9. Voicing language dominance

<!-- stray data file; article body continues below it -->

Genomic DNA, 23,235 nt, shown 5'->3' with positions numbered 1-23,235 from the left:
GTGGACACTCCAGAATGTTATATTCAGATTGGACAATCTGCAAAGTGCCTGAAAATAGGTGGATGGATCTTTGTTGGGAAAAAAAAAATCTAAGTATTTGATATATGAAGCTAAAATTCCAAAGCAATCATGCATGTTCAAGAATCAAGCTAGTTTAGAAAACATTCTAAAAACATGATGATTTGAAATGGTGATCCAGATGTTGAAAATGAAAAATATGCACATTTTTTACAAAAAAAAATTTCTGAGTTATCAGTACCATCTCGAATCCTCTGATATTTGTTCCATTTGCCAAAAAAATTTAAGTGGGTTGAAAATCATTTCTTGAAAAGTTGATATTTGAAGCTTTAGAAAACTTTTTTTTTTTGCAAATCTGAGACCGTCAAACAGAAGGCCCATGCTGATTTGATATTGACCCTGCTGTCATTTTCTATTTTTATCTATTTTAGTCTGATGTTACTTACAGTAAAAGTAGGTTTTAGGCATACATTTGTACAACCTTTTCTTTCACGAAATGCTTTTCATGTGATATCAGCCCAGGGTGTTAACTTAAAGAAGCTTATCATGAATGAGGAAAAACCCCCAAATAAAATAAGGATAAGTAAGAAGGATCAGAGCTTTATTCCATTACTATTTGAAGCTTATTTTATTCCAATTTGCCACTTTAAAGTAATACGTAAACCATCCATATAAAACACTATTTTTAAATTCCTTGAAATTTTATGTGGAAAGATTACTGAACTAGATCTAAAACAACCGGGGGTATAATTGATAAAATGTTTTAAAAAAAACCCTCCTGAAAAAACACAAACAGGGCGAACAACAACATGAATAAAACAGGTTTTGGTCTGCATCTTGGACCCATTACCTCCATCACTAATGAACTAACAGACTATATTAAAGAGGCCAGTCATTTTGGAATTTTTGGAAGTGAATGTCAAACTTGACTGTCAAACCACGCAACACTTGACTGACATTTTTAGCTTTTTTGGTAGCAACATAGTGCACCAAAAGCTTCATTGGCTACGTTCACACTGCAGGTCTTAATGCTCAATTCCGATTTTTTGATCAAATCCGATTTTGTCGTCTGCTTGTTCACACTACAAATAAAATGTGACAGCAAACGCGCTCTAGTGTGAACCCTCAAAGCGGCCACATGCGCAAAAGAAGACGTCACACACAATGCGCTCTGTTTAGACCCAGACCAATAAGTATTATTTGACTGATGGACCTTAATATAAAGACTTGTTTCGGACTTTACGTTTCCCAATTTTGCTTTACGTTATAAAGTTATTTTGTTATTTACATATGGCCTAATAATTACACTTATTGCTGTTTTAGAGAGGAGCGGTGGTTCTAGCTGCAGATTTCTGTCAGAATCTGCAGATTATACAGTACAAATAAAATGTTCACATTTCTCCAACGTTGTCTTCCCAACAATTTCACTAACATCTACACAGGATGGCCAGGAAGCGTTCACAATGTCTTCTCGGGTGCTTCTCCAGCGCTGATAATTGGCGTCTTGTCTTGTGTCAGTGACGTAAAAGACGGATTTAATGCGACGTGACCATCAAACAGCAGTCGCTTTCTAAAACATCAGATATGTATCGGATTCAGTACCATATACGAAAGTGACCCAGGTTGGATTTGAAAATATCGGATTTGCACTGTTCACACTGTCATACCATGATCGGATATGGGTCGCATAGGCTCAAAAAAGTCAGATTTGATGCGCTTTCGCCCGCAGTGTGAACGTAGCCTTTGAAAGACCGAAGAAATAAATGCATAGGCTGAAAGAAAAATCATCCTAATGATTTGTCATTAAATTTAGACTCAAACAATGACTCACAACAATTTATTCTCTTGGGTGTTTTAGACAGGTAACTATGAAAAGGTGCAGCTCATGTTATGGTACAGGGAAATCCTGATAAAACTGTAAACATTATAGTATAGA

This paper investigates the linguistic performance of a group of English-Spanish­ bilingual children (N = 44, age range: 10–14) with different degrees of language dominance in their use of the Spanish preposition ‘a’ using a completion task which measures the different conditions that relate to the distribution of this personal (Torrego 1998; Zagona 2002). The children’s performance was compared to a group of monolingual Spanish children of similar age (n = 10, age range: 12–15). All participants had also to complete an ethno-linguistic task which elicits data to address the impact of some external factors (e.g., language dominance and language choices) in language performance. Results revealed that bilingual children were less accurate than monolingual children in the use of the preposition ‘a’, but the two groups showed a similar pattern of errors regardless of their grade of bilingualism. More importantly, their linguistic performance does not seem to be related to any of the external factors included in this study. In line with previous research in the field, we also claim that phenomena involving the syntax-semantics interface are vulnerable in bilingual children irrespective of the grade of bilingualism and external factors (i.e., language dominance and language choice).